Point well made about the “generic” vacancy announcement. This is not, however, the intended use of KSAs. HR and hiring managers do need to know if applicants have the right set of skills and knowledge to do the job for which they are being considered. HR does no one any favors when they take short cuts and lump all jobs into one big announcement and hiring managers make the same type of mistake when they “cast the widest net” in hiring rather than targeting vacancy announcements at a population of applicants who they would actually consider hiring.

Its easy and entertaining to make fun of the KSA questions in some announcements, it’s harder to get hiring managers and HR to work together to fix them.


Savi, if you read them very critically, you will see that they don’t really ask the same thing. In HR’s mind anyway. For example: “Knowledge of natural resource science to plan, conduct, and evaluate natural resource management studies and to develop work plans and project plan” and “Ability to perform natural resources program management and oversight functions.” Seemingly the same, yet not. The first is asking if I know how to create the project, the second is asking if I know how to sit back and manage the big picture. Yes, on the ground these are all the same thing, because chances are we do both — but if you look very closely at the wording, you will develop the “KSA” to discern the differences, and thus craft your answers accordingly.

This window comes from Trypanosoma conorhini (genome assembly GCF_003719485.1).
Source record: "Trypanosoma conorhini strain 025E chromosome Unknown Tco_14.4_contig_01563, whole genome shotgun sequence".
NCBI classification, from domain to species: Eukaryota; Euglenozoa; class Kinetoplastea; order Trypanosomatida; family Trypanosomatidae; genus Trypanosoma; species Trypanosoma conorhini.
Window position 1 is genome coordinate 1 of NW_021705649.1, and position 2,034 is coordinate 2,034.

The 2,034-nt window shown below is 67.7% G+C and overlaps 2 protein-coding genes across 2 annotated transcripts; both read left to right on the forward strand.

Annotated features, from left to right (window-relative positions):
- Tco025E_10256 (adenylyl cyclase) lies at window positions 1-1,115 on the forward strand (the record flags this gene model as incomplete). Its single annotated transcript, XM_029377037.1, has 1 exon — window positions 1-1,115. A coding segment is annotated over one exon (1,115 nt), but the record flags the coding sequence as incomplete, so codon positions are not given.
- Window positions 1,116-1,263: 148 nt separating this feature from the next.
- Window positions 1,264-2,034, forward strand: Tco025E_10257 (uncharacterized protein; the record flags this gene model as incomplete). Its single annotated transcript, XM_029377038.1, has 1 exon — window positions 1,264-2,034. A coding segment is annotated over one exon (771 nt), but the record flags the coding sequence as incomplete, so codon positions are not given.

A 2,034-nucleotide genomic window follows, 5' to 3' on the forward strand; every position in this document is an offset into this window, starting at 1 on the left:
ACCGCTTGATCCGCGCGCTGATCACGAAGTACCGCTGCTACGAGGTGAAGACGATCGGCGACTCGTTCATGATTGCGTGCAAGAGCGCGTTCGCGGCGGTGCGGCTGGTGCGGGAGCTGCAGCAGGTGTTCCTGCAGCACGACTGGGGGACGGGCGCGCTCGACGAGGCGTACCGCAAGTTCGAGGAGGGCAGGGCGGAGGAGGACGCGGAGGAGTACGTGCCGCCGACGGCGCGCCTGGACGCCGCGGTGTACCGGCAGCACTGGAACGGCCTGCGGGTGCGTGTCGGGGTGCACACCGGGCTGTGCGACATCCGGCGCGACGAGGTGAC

Carol Davison

As Performance, Development and Recruiting Professional I believe that well written KSAs screen in the highly qualified, and screen out the unqualified. In an economic environment where HR receives 80 applications for each vacancy you want that to happen. Yes they ask generic questions like oral and written communications ability. In HR we require those competencies. What is the complaint if you only have to cut and paste KSAs from previous applications? (The ability of the applicant to realize this and save their applications for repeat use is indicative of their thinking ability, strategic planning, systems thinking, etc.) It seems to me that if KSAs are well written they would be somewhat repetitive because they would reflect the actual competencies of job series.
I find it too easy to just fake a resume. Applicants who put lids on ice cream containers believe they are qualified for GS-15 Security Director positions. KSAs demonstrate whether they are. On the other hand I have seen KSAs where they wanted GS-15 Training Directors to be specialists in security (we are not) or knowledgeable of DIA strategic plans (were they only interested in hiring insiders? No they hired some outsiders.) and couldn’t believe they were a bone fined job qualifications. Yes organizational knowledge is a bonus to generic knowledge, but I don’t believe it is appropriate to screen out those who don’t have it. It’s the hiring manager’s job to weigh it against technical competency. But I can’t help but wonder how breaking the application and KSA submission process into two steps will impact HR’s timeliness, and ability to satisfy the hiring managers and applicants they serve.


Carol, I have no complaint re: KSAs, even if generic — as long as they are applicable to the job at hand. But I challenge anyone to show me how knowledge of microbiology is related to a job managing outfitter/guide permits and a ski area. Or why experience in scientific monitoring methods is related to an appeals coordinator position. Or why a degree in biology (for series 401) is at all appropriate for a NEPA coordinator. This is the kind of thing I’m talking about. I don’t mind the copy/pasting at all — although I don’t think it’s very efficient for the gov’t to be paying me a whole days’ worth of time to polish KSAs up each time. Frankly, they just duplicate the information in my resume.